Starting a Step Ahead – Entering RT With a BS Degree

 Updated: December 18, 2019

  Tags: CareerDegree Advancement

photo of man walking up stairs

What is the value of entering the respiratory therapy profession with a bachelor’s degree? We asked two AARC members to share their answers to this question.

Opening a new door

“My bachelor’s of science degree in biology was a valuable asset as I entered respiratory school,” said Mary Bina, MS, RRT, RRT-NPS. “As an undergraduate in biology, I learned how to study and teach others to better understand the content.”

Much later in her professional career, her degree made her eligible for an education coordinator job, which listed a minimum of BS in RT or science. This opened a new door to her career path.

Bina received her BS degree in biology in 1991 from Texas Woman’s University in Denton Texas. She was later accepted into the AAS Respiratory Program at Tarrant County College (TCC) in Fort Worth in 1992 and graduated May of 1994. From 2003-2005, while working as an RT, she started a side business teaching CPR/First Aid with another RT in the community. She became a clinical instructor for TCC from 2005-2012. Since 2012, she has been an education coordinator of respiratory at Cook Children’s in Fort Worth. In 2017, she received her master’s degree in adult learning in 2017.

Increased understanding

Viji Samuel has a bachelor’s degree in health science.

“Respiratory therapy is my second career,” Samuel said, who lives and works in Dallas, TX, where the market for respiratory therapists is large. “My journey as a respiratory therapist has been great.”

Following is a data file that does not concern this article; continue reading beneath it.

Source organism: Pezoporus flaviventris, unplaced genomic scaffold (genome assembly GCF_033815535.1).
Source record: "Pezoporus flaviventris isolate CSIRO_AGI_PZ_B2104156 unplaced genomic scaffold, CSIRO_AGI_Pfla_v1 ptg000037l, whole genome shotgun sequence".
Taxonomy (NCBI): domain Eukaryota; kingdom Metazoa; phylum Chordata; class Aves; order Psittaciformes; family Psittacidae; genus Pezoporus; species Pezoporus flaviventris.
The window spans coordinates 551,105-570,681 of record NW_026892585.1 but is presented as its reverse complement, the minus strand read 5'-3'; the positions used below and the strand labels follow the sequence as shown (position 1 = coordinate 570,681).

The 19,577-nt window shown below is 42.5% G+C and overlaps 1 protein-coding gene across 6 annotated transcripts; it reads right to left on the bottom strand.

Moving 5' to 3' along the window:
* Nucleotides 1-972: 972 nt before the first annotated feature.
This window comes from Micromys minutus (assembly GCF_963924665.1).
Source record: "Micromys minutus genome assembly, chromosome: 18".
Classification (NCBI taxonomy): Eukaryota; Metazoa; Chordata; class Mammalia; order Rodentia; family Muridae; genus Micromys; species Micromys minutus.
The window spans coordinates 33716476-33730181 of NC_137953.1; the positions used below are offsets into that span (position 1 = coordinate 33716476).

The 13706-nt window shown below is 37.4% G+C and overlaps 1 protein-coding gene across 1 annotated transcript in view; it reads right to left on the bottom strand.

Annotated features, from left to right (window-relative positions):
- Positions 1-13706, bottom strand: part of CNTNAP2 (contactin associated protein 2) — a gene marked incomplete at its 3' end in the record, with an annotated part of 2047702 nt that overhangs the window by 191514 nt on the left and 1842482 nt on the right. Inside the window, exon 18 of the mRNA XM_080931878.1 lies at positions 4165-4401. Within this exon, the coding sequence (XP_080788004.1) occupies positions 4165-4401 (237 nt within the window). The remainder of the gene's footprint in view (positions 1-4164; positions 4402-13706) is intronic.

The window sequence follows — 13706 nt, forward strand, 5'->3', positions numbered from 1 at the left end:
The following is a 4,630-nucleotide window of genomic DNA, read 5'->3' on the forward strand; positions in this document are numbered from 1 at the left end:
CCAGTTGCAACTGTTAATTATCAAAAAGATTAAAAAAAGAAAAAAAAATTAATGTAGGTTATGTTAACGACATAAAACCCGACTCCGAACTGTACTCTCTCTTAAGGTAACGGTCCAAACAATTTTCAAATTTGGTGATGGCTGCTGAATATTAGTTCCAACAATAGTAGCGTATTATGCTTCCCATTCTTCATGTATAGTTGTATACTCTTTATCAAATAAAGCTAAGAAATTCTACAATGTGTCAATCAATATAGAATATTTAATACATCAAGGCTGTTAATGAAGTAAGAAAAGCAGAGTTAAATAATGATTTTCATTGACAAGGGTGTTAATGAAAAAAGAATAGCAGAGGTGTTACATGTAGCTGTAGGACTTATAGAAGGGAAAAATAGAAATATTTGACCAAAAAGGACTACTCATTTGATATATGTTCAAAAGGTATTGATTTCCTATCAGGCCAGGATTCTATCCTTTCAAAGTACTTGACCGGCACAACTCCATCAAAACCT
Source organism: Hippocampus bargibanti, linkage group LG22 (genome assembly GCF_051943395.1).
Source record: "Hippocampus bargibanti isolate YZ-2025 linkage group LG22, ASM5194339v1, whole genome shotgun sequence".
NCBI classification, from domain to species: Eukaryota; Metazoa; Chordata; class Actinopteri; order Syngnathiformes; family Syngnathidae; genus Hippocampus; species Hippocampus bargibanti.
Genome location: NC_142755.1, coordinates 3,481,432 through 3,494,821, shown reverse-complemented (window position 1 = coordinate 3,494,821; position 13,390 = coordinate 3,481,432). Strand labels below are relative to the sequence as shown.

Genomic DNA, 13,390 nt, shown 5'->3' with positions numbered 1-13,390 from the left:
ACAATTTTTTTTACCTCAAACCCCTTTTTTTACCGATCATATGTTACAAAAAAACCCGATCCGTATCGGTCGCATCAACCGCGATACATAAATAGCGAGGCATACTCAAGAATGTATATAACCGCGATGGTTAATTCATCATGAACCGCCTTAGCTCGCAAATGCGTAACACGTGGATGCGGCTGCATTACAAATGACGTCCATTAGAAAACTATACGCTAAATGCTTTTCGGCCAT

According to Samuel, he doesn’t typically see a notable difference between pay and recognition for RTs with a BS versus AAS degree.

“I do believe, however, that all the science classes I took during my bachelor’s degree gave me a better understanding of the human body and its mechanisms of action,” he said.

Samuel completed all his clinicals at Medical City Dallas and has been working there since 2011. He has worked in every location in the hospital, both adult and pediatric. In the last few years, however, he’s primarily worked in PICU, CICU (pedi), and NICU with occasional ER. In 2014, he was trained as an ECMO Specialist. I was offered a position on the Medical City Division Neo-Pedi Transport team in 2017 and has been working there as his full-time job.

Looking toward the future

This fall, a new issue paper and position statement were released discussing the new Entry to Respiratory Therapy Practice 2030. Two key elements of this strategic plan are the BS-entry degree in respiratory therapy, or health sciences with a concentration in respiratory therapy; and the need to earn the Registered Respiratory Therapist (RRT) credential prior to entry to practice. Read the documents.